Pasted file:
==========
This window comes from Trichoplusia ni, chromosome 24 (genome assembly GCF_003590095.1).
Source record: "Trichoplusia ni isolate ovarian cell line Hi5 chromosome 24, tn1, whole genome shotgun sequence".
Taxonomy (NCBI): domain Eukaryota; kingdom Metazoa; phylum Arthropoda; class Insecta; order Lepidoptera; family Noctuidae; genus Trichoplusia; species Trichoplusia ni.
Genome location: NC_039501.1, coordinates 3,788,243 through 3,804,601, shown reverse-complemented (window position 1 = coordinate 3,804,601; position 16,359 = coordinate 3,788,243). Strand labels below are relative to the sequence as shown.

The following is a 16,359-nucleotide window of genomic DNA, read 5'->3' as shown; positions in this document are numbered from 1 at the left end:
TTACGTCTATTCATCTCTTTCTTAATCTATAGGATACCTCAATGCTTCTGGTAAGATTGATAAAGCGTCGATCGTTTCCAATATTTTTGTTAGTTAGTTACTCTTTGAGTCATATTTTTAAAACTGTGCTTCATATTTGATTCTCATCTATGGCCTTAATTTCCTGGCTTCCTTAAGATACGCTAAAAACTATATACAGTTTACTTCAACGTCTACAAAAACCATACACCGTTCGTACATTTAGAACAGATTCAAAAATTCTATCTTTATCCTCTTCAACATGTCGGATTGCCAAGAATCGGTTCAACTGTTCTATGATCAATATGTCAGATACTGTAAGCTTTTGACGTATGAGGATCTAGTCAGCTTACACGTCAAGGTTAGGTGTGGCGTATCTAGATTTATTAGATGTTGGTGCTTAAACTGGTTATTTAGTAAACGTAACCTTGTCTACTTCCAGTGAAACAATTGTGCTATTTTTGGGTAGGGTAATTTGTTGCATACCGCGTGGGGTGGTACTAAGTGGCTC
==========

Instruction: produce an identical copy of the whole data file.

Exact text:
This window comes from Trichoplusia ni, chromosome 24 (genome assembly GCF_003590095.1).
Source record: "Trichoplusia ni isolate ovarian cell line Hi5 chromosome 24, tn1, whole genome shotgun sequence".
Taxonomy (NCBI): domain Eukaryota; kingdom Metazoa; phylum Arthropoda; class Insecta; order Lepidoptera; family Noctuidae; genus Trichoplusia; species Trichoplusia ni.
Genome location: NC_039501.1, coordinates 3,788,243 through 3,804,601, shown reverse-complemented (window position 1 = coordinate 3,804,601; position 16,359 = coordinate 3,788,243). Strand labels below are relative to the sequence as shown.

The following is a 16,359-nucleotide window of genomic DNA, read 5'->3' as shown; positions in this document are numbered from 1 at the left end:
TTACGTCTATTCATCTCTTTCTTAATCTATAGGATACCTCAATGCTTCTGGTAAGATTGATAAAGCGTCGATCGTTTCCAATATTTTTGTTAGTTAGTTACTCTTTGAGTCATATTTTTAAAACTGTGCTTCATATTTGATTCTCATCTATGGCCTTAATTTCCTGGCTTCCTTAAGATACGCTAAAAACTATATACAGTTTACTTCAACGTCTACAAAAACCATACACCGTTCGTACATTTAGAACAGATTCAAAAATTCTATCTTTATCCTCTTCAACATGTCGGATTGCCAAGAATCGGTTCAACTGTTCTATGATCAATATGTCAGATACTGTAAGCTTTTGACGTATGAGGATCTAGTCAGCTTACACGTCAAGGTTAGGTGTGGCGTATCTAGATTTATTAGATGTTGGTGCTTAAACTGGTTATTTAGTAAACGTAACCTTGTCTACTTCCAGTGAAACAATTGTGCTATTTTTGGGTAGGGTAATTTGTTGCATACCGCGTGGGGTGGTACTAAGTGGCTC